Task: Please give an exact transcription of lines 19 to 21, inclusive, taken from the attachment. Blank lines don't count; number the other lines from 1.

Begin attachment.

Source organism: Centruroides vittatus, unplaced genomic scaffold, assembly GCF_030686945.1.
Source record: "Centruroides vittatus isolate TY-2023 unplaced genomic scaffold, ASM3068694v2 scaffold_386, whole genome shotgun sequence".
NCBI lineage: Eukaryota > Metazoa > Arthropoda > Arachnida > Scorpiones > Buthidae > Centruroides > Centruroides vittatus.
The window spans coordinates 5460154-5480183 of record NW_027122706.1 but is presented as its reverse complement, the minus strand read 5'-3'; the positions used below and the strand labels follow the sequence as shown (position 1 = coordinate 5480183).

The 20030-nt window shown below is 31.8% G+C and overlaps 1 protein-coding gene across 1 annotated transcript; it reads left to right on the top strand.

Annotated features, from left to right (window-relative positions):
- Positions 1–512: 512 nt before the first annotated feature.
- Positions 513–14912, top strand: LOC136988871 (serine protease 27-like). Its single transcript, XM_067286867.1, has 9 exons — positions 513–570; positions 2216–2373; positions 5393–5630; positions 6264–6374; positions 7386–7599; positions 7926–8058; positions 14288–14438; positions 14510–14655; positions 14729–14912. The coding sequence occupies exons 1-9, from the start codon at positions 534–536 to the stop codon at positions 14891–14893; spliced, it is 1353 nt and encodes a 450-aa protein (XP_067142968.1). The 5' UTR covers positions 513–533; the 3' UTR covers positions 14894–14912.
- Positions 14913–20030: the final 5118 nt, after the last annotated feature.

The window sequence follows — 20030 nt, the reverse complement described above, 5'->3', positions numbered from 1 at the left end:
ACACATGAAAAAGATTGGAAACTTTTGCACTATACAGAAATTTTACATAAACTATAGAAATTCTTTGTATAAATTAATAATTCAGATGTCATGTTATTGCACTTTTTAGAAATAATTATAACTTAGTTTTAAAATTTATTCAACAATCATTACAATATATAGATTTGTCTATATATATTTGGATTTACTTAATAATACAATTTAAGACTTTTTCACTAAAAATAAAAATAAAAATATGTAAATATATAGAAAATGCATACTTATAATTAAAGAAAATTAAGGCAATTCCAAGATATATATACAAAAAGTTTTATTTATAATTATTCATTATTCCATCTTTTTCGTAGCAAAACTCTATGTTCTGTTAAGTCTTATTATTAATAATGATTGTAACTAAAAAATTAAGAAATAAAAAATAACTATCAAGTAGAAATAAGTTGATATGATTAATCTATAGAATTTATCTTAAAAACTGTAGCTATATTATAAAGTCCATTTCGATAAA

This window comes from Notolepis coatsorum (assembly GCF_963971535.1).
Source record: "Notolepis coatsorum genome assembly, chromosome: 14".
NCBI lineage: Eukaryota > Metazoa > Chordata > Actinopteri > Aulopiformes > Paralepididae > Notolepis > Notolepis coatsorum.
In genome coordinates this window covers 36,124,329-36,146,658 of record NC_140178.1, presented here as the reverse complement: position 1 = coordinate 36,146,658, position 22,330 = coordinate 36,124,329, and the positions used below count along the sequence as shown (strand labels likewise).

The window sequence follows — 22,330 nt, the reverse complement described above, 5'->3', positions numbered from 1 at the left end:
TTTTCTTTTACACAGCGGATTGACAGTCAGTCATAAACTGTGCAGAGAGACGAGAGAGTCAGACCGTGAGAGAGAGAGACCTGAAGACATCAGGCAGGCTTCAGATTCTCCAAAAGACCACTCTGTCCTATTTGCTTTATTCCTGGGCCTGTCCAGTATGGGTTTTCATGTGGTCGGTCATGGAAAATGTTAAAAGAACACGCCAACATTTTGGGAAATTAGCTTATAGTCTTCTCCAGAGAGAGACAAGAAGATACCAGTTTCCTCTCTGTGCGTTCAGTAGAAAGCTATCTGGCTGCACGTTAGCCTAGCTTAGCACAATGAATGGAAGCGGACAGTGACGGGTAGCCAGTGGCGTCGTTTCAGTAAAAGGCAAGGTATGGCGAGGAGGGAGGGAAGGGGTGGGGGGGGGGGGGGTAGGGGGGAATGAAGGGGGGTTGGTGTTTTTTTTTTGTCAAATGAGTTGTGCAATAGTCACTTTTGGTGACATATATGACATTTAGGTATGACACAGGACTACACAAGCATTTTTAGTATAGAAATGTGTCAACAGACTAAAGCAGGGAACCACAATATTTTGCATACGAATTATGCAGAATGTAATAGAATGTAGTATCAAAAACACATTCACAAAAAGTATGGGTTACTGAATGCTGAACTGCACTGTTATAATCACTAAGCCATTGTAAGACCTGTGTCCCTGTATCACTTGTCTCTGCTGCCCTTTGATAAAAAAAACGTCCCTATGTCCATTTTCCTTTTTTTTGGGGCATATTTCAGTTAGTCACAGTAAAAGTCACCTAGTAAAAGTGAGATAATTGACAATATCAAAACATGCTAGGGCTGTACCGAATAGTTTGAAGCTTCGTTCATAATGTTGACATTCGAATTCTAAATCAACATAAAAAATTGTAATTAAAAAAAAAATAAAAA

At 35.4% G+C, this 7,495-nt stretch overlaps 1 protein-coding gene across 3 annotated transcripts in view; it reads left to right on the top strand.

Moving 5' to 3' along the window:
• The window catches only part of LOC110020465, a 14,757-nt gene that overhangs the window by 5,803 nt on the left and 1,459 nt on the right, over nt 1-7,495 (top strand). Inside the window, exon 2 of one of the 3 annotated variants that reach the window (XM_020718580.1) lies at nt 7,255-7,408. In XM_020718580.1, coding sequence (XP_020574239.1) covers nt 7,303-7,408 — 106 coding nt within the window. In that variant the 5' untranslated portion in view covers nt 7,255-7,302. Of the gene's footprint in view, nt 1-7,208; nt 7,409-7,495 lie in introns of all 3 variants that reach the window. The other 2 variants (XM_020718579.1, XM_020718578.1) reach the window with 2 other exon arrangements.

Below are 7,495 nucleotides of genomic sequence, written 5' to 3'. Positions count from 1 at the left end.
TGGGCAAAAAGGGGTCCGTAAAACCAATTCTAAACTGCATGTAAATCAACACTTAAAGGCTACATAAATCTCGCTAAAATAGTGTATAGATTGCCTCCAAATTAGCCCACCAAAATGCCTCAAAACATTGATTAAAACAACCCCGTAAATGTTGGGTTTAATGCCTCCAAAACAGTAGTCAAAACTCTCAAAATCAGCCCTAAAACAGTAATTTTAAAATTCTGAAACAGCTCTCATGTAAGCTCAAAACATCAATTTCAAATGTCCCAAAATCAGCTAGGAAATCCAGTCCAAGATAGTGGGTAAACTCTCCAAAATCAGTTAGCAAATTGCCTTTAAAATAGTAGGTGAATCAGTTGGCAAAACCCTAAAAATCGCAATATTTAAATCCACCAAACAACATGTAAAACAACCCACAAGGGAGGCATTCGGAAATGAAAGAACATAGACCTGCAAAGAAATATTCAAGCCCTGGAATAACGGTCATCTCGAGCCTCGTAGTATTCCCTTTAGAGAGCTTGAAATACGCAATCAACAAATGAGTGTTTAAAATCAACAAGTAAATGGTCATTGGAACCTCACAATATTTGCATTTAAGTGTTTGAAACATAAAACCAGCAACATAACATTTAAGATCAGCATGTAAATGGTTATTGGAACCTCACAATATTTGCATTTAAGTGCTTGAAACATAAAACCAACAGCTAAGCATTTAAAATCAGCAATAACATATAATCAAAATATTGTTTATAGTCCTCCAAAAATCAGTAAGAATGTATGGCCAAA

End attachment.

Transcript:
Moving 5' to 3' along the window:
• The window catches only part of LOC110020465, a 14,757-nt gene that overhangs the window by 5,803 nt on the left and 1,459 nt on the right, over nt 1-7,495 (top strand). Inside the window, exon 2 of one of the 3 annotated variants that reach the window (XM_020718580.1) lies at nt 7,255-7,408. In XM_020718580.1, coding sequence (XP_020574239.1) covers nt 7,303-7,408 — 106 coding nt within the window. In that variant the 5' untranslated portion in view covers nt 7,255-7,302. Of the gene's footprint in view, nt 1-7,208; nt 7,409-7,495 lie in introns of all 3 variants that reach the window. The other 2 variants (XM_020718579.1, XM_020718578.1) reach the window with 2 other exon arrangements.

Below are 7,495 nucleotides of genomic sequence, written 5' to 3'. Positions count from 1 at the left end.